OTI Global, a leader in processing cashless payment solutions, will soon process payments in Bitcoin. As a visionary innovator in cashless payment technologies and solutions, OTI's move into cryptocurrencies should not come as a surprise to those following the company.
Top line results may soon be in at CEL-SCI, which concluded patient enrollment and dosing in the world's largest Phase III trial in the treatment of head and neck cancer. Between 2011 and 2016, 928 patients were enrolled and treated. According to the study's protocol, the effectiveness of CEL-SCI's drug in prolonging life can only be judged after 298 of the enrolled patients have died, since the FDA wants to see survival benefit. The number of deaths, or 'events', as they are termed in clinical trials, is unfortunately how and when the primary endpoint of most cancer studies are determined.
In a recent clinical landmark, Rexahn Pharmaceuticals dosed its first patient in a Phase II pancreatic cancer study using its unique oral biologic RX-3117 together with Celgene Corp.'s Abraxane. A combination of Abraxane and RX-3117, based on former solid data, can change the face of treating cancer, thanks to Rexahn's tumor targeting technology.
The U.S. Department of Defense may soon be armed with the right to approve drugs and devices that it deems essential to protecting U.S. troops, according to a recent Politico article. To date, the U.S. FDA has been the only government agency with the authority to approve drugs and devices. Section 732 of the National Defense Authorization Act, currently in the Senate, could change this fact. Such a seismic shift in healthcare regulation could have a huge impact on Pluristem Therapeutics' pipeline of cell therapies. Pluristem's PLX-R18 product has shown efficacy in the treatment of Acute Radiation Syndrome (ARS) and is currently being evaluated by both the Department of Defense and National Institutes of Health as a countermeasure for nuclear catastrophes including a potential nuclear attack, a dirty bomb, on a Fukushima-like accident.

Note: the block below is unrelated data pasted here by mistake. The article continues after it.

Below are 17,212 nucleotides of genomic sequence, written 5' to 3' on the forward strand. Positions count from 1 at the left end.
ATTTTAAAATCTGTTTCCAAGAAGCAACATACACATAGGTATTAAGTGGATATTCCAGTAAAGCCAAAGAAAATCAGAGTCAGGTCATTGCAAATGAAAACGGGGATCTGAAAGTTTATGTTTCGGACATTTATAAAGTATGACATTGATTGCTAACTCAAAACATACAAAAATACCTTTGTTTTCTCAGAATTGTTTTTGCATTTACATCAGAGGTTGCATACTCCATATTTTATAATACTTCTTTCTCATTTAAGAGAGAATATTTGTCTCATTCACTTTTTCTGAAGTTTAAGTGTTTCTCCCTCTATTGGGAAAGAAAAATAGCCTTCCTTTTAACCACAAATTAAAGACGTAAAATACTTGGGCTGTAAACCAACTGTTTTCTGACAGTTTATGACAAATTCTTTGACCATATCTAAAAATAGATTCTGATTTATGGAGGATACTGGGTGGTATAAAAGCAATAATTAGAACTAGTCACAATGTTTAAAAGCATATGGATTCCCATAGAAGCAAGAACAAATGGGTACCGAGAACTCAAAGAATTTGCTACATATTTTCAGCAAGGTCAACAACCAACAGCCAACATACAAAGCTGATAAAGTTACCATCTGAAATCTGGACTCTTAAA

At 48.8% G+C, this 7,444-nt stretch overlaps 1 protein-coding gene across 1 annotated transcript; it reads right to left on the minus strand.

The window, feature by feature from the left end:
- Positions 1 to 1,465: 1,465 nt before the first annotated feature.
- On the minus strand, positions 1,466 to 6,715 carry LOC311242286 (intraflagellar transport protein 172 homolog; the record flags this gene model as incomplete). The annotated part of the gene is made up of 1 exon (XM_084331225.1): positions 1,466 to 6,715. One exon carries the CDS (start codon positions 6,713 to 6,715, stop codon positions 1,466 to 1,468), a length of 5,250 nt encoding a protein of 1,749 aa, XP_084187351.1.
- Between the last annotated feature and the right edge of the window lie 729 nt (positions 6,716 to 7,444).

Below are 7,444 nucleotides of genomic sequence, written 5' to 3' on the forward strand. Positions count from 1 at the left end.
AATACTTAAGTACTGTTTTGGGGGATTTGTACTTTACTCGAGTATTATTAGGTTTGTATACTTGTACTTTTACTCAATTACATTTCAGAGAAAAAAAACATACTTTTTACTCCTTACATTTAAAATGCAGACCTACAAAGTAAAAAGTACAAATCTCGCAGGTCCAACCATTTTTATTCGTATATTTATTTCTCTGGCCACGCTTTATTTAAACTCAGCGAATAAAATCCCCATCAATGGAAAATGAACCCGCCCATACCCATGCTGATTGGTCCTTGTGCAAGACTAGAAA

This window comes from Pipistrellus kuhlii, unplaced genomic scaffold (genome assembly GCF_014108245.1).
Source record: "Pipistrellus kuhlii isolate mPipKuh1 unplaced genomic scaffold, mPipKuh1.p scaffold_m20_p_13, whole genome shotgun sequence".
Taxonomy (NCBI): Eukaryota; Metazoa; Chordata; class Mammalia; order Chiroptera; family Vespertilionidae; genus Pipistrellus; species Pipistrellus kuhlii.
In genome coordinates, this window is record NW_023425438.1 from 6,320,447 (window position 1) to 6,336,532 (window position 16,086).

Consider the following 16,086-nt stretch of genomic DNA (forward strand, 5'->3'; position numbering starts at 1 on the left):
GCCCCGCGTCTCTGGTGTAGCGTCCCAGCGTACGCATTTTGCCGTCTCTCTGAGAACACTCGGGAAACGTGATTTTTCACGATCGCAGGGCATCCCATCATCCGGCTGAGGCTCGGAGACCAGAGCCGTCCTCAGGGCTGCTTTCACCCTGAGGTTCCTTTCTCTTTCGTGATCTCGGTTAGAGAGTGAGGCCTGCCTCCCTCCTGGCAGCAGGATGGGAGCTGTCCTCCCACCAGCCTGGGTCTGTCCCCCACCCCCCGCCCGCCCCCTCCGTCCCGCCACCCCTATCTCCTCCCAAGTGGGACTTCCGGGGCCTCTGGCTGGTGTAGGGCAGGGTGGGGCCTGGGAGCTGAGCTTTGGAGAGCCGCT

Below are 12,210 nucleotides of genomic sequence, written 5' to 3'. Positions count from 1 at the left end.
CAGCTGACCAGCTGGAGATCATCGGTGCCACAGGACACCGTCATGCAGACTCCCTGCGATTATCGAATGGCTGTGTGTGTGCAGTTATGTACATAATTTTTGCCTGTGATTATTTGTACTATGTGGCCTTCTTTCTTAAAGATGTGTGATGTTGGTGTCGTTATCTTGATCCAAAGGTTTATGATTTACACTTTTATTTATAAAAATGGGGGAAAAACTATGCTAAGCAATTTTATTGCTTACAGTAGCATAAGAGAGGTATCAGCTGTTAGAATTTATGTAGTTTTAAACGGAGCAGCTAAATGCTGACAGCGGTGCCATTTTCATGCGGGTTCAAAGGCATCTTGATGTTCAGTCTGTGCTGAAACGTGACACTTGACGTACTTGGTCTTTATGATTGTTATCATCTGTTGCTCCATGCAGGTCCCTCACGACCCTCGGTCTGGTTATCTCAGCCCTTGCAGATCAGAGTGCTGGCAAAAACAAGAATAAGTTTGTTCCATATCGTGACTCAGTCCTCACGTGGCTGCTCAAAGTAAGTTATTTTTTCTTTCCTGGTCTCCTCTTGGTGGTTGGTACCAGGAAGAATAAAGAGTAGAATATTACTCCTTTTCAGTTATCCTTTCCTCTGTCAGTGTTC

Standardization marks the turning point in an emerging industry when it goes from promising good idea to established way of doing things. The standard gauge did it for the railroad industry in the 19th century. At the end of the 20th century, Wi-Fi was adopted as a standard for local area networks and now in the 21st century WiFi is used by billions of wireless devices worldwide. The emergent cell therapy industry needs a standard for harvesting stem cells from donor tissue. Cellect Biotechnology's novel stem cell collection technology, ApoGraft™ is the solution. If adopted as an industry standard, the ApoGraft™ platform could be used in every cell therapy treatment center in the world. The FDA's recent moves point to the need for standardization.
The United States Department of Defense (DOD) will fund a study of Pluristem's cell therapy PLX-R18 evaluating its use as an antidote for Acute Radiation Syndrome (ARS) when administered prior to, or within 24 hours of, exposure to deadly radiation. Studies will be led by the DOD's Armed Forces Radiobiology Research Institute (AFRRI) whose mission is to protect the U.S. military from ionizing radiation.
Proven efficacious as an antidote for Acute Radiation Syndrome (ARS) with data recently published from studies conducted by the U.S. National Institutes of Health (NIH), Pluristem Therapeutics' PLX-R18 cell therapy addresses an even more substantial, $11 billion market in hematology. Boosting blood cell production, PLX-R18 is a cell therapy that shows promise for damaged bone marrow resulting from high levels of radiation from a nuclear or dirty bomb and for the treatment of cancer related hematology indications.
Up to 12 million Americans, mostly children, get head lice each year causing indirect damages estimated at $4-8 billion annually in the United States including 24 million schools and work days lost. Products that aim to eliminate head lice amount to an enormous $1.8 billion global market. The market needs a new product that is safe and effective. Current treatments are ineffective and toxic.